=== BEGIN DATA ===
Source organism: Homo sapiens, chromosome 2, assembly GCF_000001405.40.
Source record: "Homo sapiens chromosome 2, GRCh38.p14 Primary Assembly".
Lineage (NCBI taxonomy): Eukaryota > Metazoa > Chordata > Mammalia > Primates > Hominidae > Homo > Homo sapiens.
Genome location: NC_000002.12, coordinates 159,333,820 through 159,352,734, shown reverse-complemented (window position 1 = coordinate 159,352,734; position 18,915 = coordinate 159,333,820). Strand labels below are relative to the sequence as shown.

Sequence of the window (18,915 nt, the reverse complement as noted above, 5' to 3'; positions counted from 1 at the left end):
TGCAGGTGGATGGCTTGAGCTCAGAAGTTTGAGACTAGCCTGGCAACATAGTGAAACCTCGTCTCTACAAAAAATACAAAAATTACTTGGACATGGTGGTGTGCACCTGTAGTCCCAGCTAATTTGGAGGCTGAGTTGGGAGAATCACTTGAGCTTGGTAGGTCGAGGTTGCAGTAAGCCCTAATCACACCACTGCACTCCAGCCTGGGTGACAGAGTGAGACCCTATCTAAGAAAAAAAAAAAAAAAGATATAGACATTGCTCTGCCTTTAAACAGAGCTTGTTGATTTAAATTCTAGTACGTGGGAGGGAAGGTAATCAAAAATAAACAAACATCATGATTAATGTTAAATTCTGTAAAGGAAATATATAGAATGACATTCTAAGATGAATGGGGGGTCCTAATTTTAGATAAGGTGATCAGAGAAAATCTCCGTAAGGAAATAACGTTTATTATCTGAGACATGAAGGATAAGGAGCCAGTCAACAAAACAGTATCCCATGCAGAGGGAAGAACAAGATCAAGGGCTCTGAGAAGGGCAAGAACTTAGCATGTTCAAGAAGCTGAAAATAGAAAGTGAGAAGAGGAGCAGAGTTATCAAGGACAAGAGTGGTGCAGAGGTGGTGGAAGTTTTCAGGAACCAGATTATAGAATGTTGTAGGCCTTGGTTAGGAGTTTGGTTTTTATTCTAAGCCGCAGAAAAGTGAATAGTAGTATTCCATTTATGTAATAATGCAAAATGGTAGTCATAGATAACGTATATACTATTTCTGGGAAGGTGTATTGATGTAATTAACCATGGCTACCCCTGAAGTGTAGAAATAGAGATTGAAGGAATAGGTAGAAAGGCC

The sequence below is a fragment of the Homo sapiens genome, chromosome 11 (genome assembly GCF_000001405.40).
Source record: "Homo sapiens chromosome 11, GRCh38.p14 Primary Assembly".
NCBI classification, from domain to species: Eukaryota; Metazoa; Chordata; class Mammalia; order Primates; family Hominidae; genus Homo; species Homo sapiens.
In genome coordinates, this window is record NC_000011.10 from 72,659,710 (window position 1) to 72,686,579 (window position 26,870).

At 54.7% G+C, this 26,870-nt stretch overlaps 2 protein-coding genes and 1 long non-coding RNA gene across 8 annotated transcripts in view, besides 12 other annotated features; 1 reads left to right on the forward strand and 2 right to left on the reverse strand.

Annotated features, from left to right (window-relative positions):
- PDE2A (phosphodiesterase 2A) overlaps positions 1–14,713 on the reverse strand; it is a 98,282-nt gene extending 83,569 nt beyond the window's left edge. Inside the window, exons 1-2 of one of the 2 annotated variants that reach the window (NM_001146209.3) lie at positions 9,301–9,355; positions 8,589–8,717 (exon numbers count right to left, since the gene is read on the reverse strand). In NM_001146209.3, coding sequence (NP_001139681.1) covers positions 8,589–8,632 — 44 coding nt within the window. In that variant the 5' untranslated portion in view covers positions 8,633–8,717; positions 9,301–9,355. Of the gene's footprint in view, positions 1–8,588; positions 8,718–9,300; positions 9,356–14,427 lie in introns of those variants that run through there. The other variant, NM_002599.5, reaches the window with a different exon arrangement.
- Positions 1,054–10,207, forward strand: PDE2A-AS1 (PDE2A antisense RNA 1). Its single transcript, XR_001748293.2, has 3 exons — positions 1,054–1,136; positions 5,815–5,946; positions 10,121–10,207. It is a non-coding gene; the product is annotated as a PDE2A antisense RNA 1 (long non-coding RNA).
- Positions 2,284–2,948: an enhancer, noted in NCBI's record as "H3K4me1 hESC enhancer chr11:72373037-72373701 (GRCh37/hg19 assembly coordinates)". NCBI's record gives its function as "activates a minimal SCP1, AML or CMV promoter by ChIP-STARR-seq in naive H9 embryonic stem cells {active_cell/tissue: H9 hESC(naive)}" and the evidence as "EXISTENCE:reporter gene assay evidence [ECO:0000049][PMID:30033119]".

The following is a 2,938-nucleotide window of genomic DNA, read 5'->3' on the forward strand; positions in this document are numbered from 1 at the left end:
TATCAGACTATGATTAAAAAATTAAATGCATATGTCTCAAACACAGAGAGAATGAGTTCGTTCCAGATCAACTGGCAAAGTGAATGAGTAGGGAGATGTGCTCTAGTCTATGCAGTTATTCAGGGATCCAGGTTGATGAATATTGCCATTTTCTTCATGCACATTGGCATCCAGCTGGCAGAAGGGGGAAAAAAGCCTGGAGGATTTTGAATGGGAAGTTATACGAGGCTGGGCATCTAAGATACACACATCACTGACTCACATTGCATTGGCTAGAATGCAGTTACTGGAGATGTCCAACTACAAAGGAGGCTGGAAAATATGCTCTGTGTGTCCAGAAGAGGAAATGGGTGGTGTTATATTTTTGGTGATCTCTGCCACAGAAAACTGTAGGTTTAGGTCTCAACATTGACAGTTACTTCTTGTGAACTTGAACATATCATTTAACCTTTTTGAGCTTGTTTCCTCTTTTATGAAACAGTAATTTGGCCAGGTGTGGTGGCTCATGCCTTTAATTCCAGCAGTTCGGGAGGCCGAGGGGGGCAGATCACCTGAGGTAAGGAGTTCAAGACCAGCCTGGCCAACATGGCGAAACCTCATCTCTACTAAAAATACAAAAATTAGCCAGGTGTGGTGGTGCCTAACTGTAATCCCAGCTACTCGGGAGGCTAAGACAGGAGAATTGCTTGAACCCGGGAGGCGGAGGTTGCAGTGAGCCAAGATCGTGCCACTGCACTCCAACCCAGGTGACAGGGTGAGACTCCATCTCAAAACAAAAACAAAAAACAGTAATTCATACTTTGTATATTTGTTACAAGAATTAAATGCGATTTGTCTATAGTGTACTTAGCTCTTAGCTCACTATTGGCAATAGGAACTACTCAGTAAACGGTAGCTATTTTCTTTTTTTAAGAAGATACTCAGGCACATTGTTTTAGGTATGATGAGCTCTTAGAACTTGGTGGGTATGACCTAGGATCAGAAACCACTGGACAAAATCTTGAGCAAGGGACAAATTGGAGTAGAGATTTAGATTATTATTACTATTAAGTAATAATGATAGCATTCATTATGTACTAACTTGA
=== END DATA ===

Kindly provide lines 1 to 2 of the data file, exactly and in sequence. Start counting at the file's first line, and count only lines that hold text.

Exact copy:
Source organism: Homo sapiens, chromosome 2, assembly GCF_000001405.40.
Source record: "Homo sapiens chromosome 2, GRCh38.p14 Primary Assembly".